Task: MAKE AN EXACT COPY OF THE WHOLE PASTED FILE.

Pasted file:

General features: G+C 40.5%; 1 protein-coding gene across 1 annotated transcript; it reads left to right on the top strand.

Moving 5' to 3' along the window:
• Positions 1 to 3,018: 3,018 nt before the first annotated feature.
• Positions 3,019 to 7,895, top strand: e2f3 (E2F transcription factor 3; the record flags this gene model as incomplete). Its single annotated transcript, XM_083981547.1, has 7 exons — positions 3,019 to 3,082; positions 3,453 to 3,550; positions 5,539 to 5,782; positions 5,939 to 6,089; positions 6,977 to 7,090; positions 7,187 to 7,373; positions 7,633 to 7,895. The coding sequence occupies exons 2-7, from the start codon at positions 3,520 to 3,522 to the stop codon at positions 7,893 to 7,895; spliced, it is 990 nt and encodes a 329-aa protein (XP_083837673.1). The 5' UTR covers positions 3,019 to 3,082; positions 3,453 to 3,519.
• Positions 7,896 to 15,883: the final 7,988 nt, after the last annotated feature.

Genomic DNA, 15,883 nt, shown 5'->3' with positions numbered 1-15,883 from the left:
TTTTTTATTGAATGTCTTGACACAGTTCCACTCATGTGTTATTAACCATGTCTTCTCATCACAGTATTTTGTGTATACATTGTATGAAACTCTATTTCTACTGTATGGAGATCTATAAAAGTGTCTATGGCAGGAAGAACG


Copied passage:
General features: G+C 40.5%; 1 protein-coding gene across 1 annotated transcript; it reads left to right on the top strand.

Moving 5' to 3' along the window:
• Positions 1 to 3,018: 3,018 nt before the first annotated feature.
• Positions 3,019 to 7,895, top strand: e2f3 (E2F transcription factor 3; the record flags this gene model as incomplete). Its single annotated transcript, XM_083981547.1, has 7 exons — positions 3,019 to 3,082; positions 3,453 to 3,550; positions 5,539 to 5,782; positions 5,939 to 6,089; positions 6,977 to 7,090; positions 7,187 to 7,373; positions 7,633 to 7,895. The coding sequence occupies exons 2-7, from the start codon at positions 3,520 to 3,522 to the stop codon at positions 7,893 to 7,895; spliced, it is 990 nt and encodes a 329-aa protein (XP_083837673.1). The 5' UTR covers positions 3,019 to 3,082; positions 3,453 to 3,519.
• Positions 7,896 to 15,883: the final 7,988 nt, after the last annotated feature.

Genomic DNA, 15,883 nt, shown 5'->3' with positions numbered 1-15,883 from the left:
TTTTTTATTGAATGTCTTGACACAGTTCCACTCATGTGTTATTAACCATGTCTTCTCATCACAGTATTTTGTGTATACATTGTATGAAACTCTATTTCTACTGTATGGAGATCTATAAAAGTGTCTATGGCAGGAAGAACG